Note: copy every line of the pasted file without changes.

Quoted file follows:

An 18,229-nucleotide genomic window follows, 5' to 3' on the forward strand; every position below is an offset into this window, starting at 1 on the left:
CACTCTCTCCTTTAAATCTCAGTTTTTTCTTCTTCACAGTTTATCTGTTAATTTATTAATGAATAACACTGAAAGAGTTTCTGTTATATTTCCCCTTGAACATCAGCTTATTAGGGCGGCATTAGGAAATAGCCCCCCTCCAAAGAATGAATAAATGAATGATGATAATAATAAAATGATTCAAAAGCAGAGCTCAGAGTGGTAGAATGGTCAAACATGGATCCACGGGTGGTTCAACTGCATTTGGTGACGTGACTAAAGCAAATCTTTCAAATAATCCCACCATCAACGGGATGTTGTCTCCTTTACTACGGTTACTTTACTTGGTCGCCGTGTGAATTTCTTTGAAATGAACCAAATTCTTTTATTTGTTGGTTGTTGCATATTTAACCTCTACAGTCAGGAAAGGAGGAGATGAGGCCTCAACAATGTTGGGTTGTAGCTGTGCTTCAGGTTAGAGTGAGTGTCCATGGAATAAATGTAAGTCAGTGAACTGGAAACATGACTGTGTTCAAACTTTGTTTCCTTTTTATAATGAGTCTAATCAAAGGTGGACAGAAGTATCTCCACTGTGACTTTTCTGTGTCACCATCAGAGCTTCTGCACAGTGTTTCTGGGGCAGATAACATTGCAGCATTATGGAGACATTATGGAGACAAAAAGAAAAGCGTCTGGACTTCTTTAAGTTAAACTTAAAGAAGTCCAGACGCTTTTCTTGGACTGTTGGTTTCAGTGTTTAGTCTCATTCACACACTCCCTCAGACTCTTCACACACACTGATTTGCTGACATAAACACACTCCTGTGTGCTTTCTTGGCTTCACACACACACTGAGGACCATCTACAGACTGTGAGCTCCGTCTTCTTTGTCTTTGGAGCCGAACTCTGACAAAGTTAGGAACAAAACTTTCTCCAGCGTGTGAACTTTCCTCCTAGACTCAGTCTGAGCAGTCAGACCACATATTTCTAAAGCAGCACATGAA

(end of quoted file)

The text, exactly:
An 18,229-nucleotide genomic window follows, 5' to 3' on the forward strand; every position below is an offset into this window, starting at 1 on the left:
CACTCTCTCCTTTAAATCTCAGTTTTTTCTTCTTCACAGTTTATCTGTTAATTTATTAATGAATAACACTGAAAGAGTTTCTGTTATATTTCCCCTTGAACATCAGCTTATTAGGGCGGCATTAGGAAATAGCCCCCCTCCAAAGAATGAATAAATGAATGATGATAATAATAAAATGATTCAAAAGCAGAGCTCAGAGTGGTAGAATGGTCAAACATGGATCCACGGGTGGTTCAACTGCATTTGGTGACGTGACTAAAGCAAATCTTTCAAATAATCCCACCATCAACGGGATGTTGTCTCCTTTACTACGGTTACTTTACTTGGTCGCCGTGTGAATTTCTTTGAAATGAACCAAATTCTTTTATTTGTTGGTTGTTGCATATTTAACCTCTACAGTCAGGAAAGGAGGAGATGAGGCCTCAACAATGTTGGGTTGTAGCTGTGCTTCAGGTTAGAGTGAGTGTCCATGGAATAAATGTAAGTCAGTGAACTGGAAACATGACTGTGTTCAAACTTTGTTTCCTTTTTATAATGAGTCTAATCAAAGGTGGACAGAAGTATCTCCACTGTGACTTTTCTGTGTCACCATCAGAGCTTCTGCACAGTGTTTCTGGGGCAGATAACATTGCAGCATTATGGAGACATTATGGAGACAAAAAGAAAAGCGTCTGGACTTCTTTAAGTTAAACTTAAAGAAGTCCAGACGCTTTTCTTGGACTGTTGGTTTCAGTGTTTAGTCTCATTCACACACTCCCTCAGACTCTTCACACACACTGATTTGCTGACATAAACACACTCCTGTGTGCTTTCTTGGCTTCACACACACACTGAGGACCATCTACAGACTGTGAGCTCCGTCTTCTTTGTCTTTGGAGCCGAACTCTGACAAAGTTAGGAACAAAACTTTCTCCAGCGTGTGAACTTTCCTCCTAGACTCAGTCTGAGCAGTCAGACCACATATTTCTAAAGCAGCACATGAA